In an exclusive presentation given as part of the V Imagen de Chile Meeting, the influential British advisor, creator of the Nation Brands Index, shed light on what should and should not be done for a positive international projection. And he warned: “If you wanted to do one thing to really improve your country’s image, you would start having to behave in a much more cooperative, collaborative, generous way in the international community.”
Honorary professor of political science, author of six books on countries, cultures and globalization, founder of the renowned Nation Brands Index (NBI) that annually measures the global positioning of more than 60 nations, Simon Anholt is one of the leading pioneers in country image development. Advisor to presidents, prime ministers and dozens of governments, his TED Talk, “Which country does the most good for the world?”, is one of the most watched in the platform’s history.
On the second day of the V Imagen de Chile Meeting on March 31, Anholt gave a presentation to an exclusive group of participants on the issues that, for better or worse, affect the projection of a country, as well as the decisions that can lead to success or failure in that area.
“Most of the images of countries, and this applies to some extent to cities and regions as well, reach the world through only six natural channels: government, exports, tourism, immigration, investment and culture,” he stated. On the latter, he observed: “Almost nothing is more important than culture; it’s the way that we identify the soul of a population… If we believe that a country has a lot of culture, and it’s exciting and attractive, and especially if it’s a modern, vibrant culture, then statistically it’s far more likely that we will approve of everything about that country. If you’re also lucky enough to have internationally famous people from your country, they can make a huge difference.”
The researcher talked about the strategies that function positively in constructing an image, and what he recommends discarding.
“After more than 20 years conducting the Nation Brands Index, I’ve come to the conclusion that there is absolutely zero correlation between the amount of money that countries have spent on self-promotion and the creation of a quality country image. The idea that you can run some kind of messaging or propaganda campaign which would improve the image of your country is completely false.”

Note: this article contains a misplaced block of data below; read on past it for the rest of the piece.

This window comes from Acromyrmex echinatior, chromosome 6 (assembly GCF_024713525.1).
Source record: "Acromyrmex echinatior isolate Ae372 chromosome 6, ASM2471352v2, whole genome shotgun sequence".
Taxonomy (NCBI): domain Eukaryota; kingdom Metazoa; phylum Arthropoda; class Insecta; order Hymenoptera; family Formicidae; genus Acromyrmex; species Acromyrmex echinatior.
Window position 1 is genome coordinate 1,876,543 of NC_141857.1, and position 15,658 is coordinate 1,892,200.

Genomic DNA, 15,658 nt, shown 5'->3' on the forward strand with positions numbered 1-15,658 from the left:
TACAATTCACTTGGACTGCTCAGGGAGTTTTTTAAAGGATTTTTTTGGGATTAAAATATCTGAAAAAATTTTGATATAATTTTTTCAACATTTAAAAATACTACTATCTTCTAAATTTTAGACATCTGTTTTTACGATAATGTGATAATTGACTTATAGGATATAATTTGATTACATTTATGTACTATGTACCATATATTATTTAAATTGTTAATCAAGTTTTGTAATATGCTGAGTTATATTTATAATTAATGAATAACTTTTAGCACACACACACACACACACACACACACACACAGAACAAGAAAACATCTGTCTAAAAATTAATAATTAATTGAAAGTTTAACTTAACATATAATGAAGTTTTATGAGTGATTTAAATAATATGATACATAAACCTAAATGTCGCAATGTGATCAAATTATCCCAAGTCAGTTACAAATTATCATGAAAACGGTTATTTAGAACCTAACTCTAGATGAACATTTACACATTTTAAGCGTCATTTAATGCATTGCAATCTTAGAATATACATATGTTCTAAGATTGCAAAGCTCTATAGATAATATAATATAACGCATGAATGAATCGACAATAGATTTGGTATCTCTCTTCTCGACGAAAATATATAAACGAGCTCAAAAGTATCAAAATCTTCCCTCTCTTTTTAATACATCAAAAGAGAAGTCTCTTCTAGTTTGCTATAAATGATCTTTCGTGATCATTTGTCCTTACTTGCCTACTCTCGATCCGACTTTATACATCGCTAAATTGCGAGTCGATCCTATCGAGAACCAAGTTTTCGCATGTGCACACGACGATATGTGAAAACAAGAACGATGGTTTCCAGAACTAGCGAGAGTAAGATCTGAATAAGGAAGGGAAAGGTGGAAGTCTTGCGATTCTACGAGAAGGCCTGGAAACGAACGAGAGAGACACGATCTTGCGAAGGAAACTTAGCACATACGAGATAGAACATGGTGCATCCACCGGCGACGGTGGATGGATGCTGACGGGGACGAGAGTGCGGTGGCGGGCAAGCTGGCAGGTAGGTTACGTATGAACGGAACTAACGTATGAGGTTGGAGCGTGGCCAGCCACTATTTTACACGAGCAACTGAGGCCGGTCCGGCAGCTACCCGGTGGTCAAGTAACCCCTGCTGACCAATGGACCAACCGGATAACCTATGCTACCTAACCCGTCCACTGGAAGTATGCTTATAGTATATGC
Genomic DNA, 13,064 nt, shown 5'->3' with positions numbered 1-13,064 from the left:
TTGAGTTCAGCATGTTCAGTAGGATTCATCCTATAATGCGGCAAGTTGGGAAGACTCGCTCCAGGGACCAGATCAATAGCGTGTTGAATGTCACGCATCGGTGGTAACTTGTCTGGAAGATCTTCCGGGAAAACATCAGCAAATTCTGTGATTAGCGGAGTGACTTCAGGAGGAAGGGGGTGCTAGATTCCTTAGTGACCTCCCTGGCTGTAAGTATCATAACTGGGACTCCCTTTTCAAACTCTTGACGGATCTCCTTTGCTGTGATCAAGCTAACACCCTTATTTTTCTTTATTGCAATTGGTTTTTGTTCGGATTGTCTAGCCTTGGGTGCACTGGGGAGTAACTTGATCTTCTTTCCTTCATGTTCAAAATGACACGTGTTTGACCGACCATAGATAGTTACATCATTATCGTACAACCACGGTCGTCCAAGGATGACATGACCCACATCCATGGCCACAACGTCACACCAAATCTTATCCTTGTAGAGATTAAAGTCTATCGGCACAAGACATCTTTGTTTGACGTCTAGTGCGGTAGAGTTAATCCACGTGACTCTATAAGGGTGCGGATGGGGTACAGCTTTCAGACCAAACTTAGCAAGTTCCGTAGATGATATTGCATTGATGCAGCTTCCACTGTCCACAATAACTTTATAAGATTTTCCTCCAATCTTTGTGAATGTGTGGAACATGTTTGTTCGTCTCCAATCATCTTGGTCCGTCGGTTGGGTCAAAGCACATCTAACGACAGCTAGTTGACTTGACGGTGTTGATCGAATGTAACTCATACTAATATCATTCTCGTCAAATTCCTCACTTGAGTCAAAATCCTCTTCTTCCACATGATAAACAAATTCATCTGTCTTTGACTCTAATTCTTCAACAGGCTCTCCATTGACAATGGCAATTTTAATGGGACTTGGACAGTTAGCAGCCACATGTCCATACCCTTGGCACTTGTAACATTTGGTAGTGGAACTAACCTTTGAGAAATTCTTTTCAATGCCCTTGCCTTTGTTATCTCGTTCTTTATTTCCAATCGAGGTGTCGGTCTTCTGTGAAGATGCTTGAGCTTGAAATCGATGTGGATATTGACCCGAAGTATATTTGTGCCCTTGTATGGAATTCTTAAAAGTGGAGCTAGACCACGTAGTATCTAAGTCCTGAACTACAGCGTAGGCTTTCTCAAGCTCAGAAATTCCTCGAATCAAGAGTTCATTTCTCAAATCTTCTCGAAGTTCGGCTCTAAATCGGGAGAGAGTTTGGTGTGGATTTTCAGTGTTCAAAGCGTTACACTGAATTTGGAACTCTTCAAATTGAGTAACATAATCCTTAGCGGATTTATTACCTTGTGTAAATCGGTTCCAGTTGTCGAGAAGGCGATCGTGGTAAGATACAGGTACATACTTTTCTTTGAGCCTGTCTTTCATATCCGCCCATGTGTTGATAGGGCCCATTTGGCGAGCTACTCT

For Anholt, a sure-fire way to destroy a nation’s reputation is conflict. “An example is Russia; if you really want to harm your image, all you have to do is invade another country. Public opinion will not tolerate conflict or violence.”
On the contrary, when talking about how to develop a positive projection, Anholt put what he defines as “morality” in first place. “Countries are judged by what they do and how they behave, not by what they say… In this sense, (morality) doesn’t have so much to do with whether a country is good or bad, but with how it contributes to the world outside its own borders. Does it just look after its own people and its own territory, or does it actually do something for the world that I live in? For example, because it’s doing something about climate change or pandemics for everybody. That is the key question.”
The influential advisor thus stated: “If you wanted to do one thing to really improve your country’s image, you would start having to behave in a much more cooperative, collaborative, generous way in the international community, obviously without abandoning or neglecting your own domestic interests; but the more you give, the more people will like you. This is the thing that used to be called ‘corporate social responsibility’, and it’s exactly the same principle that applies to countries. The more good you do in society, the more people value your brand.” And he concluded: “In the end, it’s not a campaign, it’s not a project, it’s not a thing you do; it’s a prism on how you make and execute national policy that really forges a quality country image.”
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